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War Cemeteries in Papua New Guinea

by AchillesBastian

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Wartime journalists wrote that our diggers often feared the jungle of Papua and New Guinea more than they feared the enemy. It was a hell of place to die.

There were times when the badly wounded were given morphine and a gun and left to the mercy of the enemy to cover their mates escape. ‘
Goodbye cobber, may God Bless You’ was whispered as a farewell salute.

Others had to be left where they fell. When time and circumstances permitted they were given a burial service and the site was recorded on crude sketch maps for recovery at a later time. Many were never to be found.

‘I have seen the time when you dig a number of holes in the ground and bury your dead’
wrote Laurie Howson of the 39th Battalion. ‘Nothing would be said, but you think ‘maybe it will be my turn next.’

Seventy years on our veterans of the war in Papua and New Guinea are at rest in three beautifully manicured cemeteries in Port Moresby (Bomana), Rabaul (Bita Paka) and Lae.

The architectural design of these sacred places has its origin in the principle of commemoration in perpetuity which was adopted by the Imperial War Graves Commission in 1917. The core ideology was that there should be no distinction between officers and men. All Commonwealth war cemeteries were to be based on principles of equality and uniformity. There is no distinction in style of commemoration of headstones, plaques or memorials made on the basis of military rank, civil rank or wealth of the veteran or his family.

A Cross of Sacrifice is a feature in war cemeteries with 50 or more burials. It is a tall, carefully proportioned, sandstone Latin cross usually standing on an octagonal base with a downward pointing bronze sword attached to its face. Together the sword and cross embody the military and spiritual nature of the cemetery. The Cross was intended to represent the faith of the majority of the dead it overlooked.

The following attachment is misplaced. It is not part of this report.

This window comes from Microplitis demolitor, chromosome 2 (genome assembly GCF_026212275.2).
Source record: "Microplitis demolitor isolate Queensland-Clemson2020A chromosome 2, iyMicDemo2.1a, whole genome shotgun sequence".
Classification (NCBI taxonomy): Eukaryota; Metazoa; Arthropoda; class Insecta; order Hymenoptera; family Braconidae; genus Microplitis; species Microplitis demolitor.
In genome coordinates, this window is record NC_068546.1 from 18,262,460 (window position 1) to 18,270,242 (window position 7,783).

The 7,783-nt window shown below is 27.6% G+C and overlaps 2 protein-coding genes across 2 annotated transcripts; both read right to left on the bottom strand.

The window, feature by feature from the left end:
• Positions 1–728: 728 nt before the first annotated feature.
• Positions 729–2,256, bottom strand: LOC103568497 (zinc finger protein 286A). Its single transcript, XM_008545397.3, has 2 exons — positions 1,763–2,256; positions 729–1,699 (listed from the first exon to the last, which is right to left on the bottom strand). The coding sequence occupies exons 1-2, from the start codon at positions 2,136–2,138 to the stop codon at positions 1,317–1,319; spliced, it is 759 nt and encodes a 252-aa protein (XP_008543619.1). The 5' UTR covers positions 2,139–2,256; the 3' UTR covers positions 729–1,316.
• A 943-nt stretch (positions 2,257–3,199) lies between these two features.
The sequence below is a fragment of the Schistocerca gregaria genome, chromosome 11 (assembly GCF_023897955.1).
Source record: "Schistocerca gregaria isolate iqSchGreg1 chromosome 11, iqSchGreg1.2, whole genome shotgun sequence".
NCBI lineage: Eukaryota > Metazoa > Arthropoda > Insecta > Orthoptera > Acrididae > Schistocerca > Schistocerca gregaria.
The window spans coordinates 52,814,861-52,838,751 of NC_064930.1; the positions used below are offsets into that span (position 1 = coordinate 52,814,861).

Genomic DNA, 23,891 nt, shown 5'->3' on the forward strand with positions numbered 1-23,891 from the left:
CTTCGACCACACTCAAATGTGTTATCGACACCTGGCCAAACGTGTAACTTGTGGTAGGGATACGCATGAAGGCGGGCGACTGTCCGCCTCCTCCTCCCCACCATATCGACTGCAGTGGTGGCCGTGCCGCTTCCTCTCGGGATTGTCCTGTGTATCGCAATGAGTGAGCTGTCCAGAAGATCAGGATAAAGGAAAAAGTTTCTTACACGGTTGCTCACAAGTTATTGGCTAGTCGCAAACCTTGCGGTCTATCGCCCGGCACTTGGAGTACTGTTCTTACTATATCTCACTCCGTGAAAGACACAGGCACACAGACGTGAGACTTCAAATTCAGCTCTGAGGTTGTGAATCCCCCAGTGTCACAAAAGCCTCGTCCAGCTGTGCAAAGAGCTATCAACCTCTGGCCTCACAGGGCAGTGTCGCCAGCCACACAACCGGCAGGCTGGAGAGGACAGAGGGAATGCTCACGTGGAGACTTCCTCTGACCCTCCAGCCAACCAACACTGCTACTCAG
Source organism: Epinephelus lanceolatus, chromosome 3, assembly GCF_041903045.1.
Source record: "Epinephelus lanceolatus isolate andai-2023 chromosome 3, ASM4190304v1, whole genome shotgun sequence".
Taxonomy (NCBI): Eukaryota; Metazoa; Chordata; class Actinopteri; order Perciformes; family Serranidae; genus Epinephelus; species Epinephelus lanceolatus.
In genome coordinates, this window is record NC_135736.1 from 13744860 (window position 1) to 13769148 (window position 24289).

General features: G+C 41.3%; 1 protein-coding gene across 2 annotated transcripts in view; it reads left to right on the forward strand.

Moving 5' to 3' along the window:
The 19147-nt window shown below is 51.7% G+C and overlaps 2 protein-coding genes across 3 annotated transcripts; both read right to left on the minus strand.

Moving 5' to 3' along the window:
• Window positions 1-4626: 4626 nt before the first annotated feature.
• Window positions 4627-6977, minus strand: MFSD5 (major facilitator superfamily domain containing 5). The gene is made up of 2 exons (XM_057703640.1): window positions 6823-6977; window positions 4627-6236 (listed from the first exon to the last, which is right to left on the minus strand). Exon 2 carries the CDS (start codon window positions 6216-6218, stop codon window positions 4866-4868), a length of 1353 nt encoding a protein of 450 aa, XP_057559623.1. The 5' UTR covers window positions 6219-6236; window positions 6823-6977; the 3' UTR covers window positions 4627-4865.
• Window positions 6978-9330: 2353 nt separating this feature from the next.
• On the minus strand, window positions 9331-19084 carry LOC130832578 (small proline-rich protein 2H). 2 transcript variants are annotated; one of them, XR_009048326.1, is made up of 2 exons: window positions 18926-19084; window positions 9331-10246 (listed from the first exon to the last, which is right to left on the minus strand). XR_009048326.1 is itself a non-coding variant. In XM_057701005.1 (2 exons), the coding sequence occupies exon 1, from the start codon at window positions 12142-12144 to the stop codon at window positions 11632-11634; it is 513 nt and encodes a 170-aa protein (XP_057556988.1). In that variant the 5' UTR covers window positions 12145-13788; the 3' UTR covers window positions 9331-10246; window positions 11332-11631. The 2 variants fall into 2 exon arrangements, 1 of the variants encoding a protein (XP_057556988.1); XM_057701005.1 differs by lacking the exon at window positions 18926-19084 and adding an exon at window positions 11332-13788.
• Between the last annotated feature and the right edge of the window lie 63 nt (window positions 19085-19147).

A Stone of Remembrance denotes a war cemetery with over 1,000 burials. It is featured to capture one of the key purposes of commemoration – to forever remember our war dead. A Stone of Remembrance is a simply-edged slab suggestive of a sarcophagus, set at the top of three steps. Non-denominational and universal in its design, it is a monument to represent those of all faiths and of none. Its design was based on complex geometry from the Parthenon. All Stones of Remembrance are 3.5 metres long and 1.5 metres high.
‘Their name liveth forevermore’ was chosen by Rudyard Kipling from the Book of Ecclesiasticus in the Bible.

White marble headstones and bronze plaques are set in orderly rows within war cemeteries and designed to be uniform and permanent.

A Memorial to the Missing was first inspired by the words of Field Marshall Lord Plummer at the unveiling of the Menin Gate Memorial in 1927.
‘He is not missing. He is here.’

Over two thousand years ago Pericles wrote of his fallen Greek soldiers:


Each has won a glorious grave - not that sepulchre of earth wherein they lie, but the living tomb of everlasting remembrance wherein their glory is enshrined. For the whole earth is the sepulchre of heroes. Monuments may rise and tablets be set up to them in their own land, but on far-off shores there is an abiding memorial that no pen or chisel has traced; it is graven not on stone or brass, but on the living hearts of humanity.


Take these men for your example. Like them, remember that prosperity can be only for the free, that freedom is the sure possession of those alone who have the courage to defend it.’


He could well have been writing of our Australian soldiers in the Papua and New Guinea campaigns in 1942..


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